Opposition for 'Obamacare' voiced
August 18, 2009
CLOVIS — If the crowd at a town hall for Sen. Jeff Bingaman, D-N.M., was indicative of eastern New Mexico, it’s a safe bet the region does not approve of health care reform making its way through Congress.
Those in attendance made grievances known to Bingaman at the Clovis Civic Center on Tuesday night.
Bingaman, also in town for an agricultural field day and a celebration for passage of the Eastern New Mexico Rural Water System, finished his day in Clovis with a 75-minute town hall meeting about health care reform.
Numerous audience members brought yellow signs imploring people to call Congress and “Stop Obamacare.”
Clovis Civic Center officials said seating was originally laid out for 200, but more than 100 chairs were added as the crowd continued to flow in to the tune of 350 to 400 audience members.
New Mexico’s senior senator said 22 percent of the state is currently uninsured, and outlined four objectives before entering a question-and-answer session with the audience.
Bingaman said the four aims were:
• Reform health insurance markets to cover preventative service, with no refusal for pre-existing conditions
• Expanding coverage, including federal support for small businesses to offer health insurance
• Establish healthcare exchanges to improve competition in the private insurance market
• Reduce growth in healthcare costs, including efficiency increases in Medicare.
“There are very real inefficiencies in how we reimburse Medicare,” Bingaman said, noting a study where two Texas cities with similar demographics had a 2:1 ratio of reimbursement rates.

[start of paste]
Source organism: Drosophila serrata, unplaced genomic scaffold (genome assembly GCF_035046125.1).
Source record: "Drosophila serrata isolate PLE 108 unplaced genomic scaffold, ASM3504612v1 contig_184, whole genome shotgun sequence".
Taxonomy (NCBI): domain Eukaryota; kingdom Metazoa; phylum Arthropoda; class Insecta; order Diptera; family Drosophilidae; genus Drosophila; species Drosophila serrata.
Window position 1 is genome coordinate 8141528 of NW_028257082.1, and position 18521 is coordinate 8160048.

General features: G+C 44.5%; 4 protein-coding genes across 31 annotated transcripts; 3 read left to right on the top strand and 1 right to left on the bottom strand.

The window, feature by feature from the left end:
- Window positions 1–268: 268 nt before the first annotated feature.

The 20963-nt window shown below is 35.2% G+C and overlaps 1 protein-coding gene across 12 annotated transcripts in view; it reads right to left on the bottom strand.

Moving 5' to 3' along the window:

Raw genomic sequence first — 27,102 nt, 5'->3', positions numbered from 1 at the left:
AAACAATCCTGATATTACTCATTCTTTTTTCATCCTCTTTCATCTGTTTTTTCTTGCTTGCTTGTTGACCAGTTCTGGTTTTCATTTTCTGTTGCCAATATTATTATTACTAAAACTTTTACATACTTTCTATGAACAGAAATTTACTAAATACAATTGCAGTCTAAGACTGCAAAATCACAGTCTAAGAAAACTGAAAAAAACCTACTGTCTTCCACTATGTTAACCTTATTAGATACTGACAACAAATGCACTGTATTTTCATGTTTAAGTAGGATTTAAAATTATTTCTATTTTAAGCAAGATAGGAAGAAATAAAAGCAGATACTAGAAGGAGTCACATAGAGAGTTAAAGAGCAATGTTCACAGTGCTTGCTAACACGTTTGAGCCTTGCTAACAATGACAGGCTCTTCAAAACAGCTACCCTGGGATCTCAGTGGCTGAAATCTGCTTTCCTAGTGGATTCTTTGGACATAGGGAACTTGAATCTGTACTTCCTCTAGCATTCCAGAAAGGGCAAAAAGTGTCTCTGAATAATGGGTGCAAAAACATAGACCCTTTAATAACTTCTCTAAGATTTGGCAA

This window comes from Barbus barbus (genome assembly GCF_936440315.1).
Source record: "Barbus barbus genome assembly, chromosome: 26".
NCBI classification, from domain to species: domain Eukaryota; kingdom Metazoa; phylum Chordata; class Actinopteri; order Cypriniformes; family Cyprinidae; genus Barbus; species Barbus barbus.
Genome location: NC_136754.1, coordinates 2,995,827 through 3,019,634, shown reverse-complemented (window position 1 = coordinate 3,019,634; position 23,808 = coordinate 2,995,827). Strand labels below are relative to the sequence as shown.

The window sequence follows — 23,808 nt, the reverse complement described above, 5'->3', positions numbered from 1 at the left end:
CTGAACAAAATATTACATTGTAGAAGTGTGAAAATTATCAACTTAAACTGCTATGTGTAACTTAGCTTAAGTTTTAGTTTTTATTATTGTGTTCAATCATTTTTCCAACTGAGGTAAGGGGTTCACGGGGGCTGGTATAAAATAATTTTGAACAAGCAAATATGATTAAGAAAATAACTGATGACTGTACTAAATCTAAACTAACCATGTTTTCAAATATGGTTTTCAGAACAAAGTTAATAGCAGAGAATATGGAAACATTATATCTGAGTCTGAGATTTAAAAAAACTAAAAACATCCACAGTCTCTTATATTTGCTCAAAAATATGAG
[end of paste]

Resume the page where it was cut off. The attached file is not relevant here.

People in attendance were adamant the government couldn’t make all of those guarantees without driving up costs, and should first tackle individual problems in the health care system instead of an overhaul mandating insurance coverage for all Americans.
“This is insurance reform,” said Kim Runyan, vice president of the High Plains Patriots, a local group that protests increased government spending. “What we need to do first is seek tort reform and (look at) patient responsibility.”
Dr. Albert Kwan of Clovis said hospitals and physicians charge higher rates because they’re afraid of being sued and order extraneous tests to cover themselves.
“If you don’t talk about medical liability reform,” Kwan said, “you’ll never have anything meaningful.”
Bingaman said tort reform was going to be an element in eventual makeup of any bill and agreed it was an important aspect.
The audience became boisterous at times, but quieted down when Bingaman asked for civility.
Questions asked of Bingaman included whether he’d support a plan with government funding of abortions (from Jack Muse of Clovis; Bingaman said no) and if government had ever created a worthwhile program (asked by Ron Biddle of Clovis; Bingaman’s answer included the GI Bill and Pell grants).
Bingaman said he favored a public option, but wouldn’t be against a co-op. He insisted no matter what comes up for a vote, he didn’t want government intrusion.
“I don’t think the government should get between a doctor and a patient,” he said. “The health insurance industry should not either.”